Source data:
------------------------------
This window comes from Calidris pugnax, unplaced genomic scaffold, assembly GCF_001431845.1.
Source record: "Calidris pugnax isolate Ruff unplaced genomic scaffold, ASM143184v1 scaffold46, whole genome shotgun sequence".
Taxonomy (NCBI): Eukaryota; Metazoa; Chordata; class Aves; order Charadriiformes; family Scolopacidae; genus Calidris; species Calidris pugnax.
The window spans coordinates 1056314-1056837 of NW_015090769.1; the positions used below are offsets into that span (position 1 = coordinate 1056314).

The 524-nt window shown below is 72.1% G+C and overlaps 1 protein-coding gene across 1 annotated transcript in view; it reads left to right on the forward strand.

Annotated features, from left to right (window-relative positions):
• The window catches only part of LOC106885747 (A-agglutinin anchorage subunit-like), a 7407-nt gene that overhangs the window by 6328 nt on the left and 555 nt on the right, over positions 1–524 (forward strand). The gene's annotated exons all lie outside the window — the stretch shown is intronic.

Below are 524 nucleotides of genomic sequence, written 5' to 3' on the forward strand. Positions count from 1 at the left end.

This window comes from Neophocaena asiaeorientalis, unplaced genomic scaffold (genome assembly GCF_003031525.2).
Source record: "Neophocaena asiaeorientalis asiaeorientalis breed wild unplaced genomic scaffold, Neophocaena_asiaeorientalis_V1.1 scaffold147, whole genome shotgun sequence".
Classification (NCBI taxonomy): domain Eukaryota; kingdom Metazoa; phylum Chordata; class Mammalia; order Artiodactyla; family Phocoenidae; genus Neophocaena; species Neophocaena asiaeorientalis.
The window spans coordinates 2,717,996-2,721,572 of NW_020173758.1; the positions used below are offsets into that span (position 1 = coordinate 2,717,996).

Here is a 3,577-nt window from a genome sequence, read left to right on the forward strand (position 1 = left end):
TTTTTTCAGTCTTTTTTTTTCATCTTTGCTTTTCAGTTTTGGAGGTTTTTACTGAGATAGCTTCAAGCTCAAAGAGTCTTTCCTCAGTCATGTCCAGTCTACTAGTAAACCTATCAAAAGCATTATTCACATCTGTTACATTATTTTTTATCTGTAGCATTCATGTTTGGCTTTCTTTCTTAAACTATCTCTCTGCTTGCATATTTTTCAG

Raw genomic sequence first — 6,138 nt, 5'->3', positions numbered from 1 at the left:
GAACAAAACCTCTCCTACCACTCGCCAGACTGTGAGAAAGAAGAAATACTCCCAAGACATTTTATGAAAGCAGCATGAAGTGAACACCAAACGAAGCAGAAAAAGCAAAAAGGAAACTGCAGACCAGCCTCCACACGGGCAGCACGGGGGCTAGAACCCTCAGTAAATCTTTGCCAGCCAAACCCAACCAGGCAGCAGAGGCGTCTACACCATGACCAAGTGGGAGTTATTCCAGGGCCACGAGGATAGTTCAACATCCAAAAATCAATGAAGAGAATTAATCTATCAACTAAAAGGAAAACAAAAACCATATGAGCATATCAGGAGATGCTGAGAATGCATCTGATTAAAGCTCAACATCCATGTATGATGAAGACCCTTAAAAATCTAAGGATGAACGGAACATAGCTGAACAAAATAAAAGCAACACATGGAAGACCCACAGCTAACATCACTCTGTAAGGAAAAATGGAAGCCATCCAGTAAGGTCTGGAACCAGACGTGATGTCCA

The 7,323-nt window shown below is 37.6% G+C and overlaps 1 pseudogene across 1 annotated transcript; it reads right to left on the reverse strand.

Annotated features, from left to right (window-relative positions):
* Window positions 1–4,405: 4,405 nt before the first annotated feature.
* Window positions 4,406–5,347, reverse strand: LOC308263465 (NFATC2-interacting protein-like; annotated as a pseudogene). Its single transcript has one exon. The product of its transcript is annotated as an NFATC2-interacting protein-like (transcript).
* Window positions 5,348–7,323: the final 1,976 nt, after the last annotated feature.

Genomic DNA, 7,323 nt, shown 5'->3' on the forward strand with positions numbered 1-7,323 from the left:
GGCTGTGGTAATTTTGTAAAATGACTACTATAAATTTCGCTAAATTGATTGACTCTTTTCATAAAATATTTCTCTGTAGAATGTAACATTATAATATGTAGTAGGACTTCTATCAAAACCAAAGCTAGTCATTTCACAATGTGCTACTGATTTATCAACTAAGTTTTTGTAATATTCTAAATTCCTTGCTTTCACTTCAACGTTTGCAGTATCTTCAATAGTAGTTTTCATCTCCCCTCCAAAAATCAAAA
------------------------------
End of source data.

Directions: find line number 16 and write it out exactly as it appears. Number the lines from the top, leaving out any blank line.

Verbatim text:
GAACAAAACCTCTCCTACCACTCGCCAGACTGTGAGAAAGAAGAAATACTCCCAAGACATTTTATGAAAGCAGCATGAAGTGAACACCAAACGAAGCAGAAAAAGCAAAAAGGAAACTGCAGACCAGCCTCCACACGGGCAGCACGGGGGCTAGAACCCTCAGTAAATCTTTGCCAGCCAAACCCAACCAGGCAGCAGAGGCGTCTACACCATGACCAAGTGGGAGTTATTCCAGGGCCACGAGGATAGTTCAACATCCAAAAATCAATGAAGAGAATTAATCTATCAACTAAAAGGAAAACAAAAACCATATGAGCATATCAGGAGATGCTGAGAATGCATCTGATTAAAGCTCAACATCCATGTATGATGAAGACCCTTAAAAATCTAAGGATGAACGGAACATAGCTGAACAAAATAAAAGCAACACATGGAAGACCCACAGCTAACATCACTCTGTAAGGAAAAATGGAAGCCATCCAGTAAGGTCTGGAACCAGACGTGATGTCCA